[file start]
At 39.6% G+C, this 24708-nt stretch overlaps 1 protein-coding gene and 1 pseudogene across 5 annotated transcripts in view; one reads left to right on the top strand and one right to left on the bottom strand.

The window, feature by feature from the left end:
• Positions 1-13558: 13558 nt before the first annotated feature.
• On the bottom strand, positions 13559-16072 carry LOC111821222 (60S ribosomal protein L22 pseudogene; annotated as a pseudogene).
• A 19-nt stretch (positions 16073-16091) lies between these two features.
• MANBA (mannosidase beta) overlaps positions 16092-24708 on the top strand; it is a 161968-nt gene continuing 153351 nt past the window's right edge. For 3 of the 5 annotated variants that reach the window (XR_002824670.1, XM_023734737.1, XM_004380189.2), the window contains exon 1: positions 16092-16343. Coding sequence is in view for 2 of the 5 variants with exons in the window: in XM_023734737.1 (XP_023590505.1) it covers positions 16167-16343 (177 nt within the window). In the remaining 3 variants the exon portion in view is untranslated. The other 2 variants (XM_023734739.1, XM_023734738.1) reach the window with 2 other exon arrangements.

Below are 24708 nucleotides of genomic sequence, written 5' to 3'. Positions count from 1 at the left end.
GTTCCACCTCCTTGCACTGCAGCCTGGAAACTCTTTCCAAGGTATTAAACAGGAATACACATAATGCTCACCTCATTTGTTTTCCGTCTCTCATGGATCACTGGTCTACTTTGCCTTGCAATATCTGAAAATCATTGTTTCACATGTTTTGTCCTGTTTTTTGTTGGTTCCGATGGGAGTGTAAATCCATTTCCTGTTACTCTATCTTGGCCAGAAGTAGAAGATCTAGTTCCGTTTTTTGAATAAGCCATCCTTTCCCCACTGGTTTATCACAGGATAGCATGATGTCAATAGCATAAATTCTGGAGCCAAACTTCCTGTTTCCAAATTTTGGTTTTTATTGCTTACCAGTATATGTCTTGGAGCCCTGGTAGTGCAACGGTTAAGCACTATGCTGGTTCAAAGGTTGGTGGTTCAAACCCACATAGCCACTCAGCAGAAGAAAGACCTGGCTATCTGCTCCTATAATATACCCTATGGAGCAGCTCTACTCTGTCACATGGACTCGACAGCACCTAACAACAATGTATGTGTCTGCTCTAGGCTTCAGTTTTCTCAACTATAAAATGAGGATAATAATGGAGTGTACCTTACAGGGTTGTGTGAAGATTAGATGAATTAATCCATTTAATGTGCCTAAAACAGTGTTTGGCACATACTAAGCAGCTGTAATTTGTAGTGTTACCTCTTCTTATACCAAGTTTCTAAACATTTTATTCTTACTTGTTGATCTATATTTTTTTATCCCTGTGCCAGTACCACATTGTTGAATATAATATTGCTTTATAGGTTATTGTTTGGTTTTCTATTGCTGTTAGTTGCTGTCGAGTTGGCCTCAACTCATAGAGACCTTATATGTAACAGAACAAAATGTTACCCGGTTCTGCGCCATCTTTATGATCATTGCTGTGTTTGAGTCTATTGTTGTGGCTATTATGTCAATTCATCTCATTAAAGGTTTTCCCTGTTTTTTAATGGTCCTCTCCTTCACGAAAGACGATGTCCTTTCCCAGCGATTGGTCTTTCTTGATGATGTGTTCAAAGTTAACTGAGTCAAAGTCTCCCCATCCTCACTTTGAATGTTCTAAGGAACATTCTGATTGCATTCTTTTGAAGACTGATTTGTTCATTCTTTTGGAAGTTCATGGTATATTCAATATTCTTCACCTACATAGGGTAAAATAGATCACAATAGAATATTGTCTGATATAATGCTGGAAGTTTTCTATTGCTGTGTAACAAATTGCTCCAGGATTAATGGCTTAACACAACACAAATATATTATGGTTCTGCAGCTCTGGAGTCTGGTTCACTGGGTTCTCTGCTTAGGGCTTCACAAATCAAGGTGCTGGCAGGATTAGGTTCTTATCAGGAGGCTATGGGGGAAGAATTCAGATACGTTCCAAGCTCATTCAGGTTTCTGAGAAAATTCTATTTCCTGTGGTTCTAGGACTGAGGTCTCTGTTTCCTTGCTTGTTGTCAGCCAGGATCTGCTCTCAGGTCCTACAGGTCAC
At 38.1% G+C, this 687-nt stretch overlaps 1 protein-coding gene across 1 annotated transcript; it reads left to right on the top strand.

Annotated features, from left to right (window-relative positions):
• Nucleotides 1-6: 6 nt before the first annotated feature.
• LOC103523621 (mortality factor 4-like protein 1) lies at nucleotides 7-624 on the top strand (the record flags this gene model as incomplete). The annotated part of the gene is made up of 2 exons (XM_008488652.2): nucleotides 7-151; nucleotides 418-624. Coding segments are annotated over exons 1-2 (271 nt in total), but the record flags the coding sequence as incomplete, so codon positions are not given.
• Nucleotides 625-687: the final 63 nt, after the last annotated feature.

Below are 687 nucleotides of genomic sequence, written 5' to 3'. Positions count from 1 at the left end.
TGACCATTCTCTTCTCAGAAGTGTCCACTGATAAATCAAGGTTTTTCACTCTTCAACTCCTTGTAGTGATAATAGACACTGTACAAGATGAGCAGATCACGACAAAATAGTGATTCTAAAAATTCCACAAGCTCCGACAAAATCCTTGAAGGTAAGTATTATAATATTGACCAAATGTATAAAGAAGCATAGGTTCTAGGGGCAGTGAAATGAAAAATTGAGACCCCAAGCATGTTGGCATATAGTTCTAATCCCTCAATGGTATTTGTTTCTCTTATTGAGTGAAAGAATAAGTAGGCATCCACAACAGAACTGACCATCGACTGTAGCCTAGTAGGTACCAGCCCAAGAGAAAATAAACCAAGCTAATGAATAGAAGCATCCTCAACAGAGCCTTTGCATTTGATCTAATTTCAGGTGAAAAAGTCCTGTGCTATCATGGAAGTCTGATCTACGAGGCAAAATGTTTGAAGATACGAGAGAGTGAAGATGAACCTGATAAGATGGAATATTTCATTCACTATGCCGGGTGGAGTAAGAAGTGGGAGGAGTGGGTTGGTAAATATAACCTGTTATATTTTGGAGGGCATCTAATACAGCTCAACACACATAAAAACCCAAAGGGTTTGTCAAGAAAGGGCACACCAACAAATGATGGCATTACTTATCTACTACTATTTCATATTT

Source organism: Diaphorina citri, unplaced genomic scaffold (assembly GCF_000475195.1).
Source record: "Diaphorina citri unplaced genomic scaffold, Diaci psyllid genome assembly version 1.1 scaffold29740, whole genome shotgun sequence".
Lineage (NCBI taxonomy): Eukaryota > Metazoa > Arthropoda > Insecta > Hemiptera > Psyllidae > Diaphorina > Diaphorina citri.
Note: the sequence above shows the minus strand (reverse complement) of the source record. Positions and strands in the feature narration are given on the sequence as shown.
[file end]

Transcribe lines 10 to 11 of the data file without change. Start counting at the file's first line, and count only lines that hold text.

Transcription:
Annotated features, from left to right (window-relative positions):
• Nucleotides 1-6: 6 nt before the first annotated feature.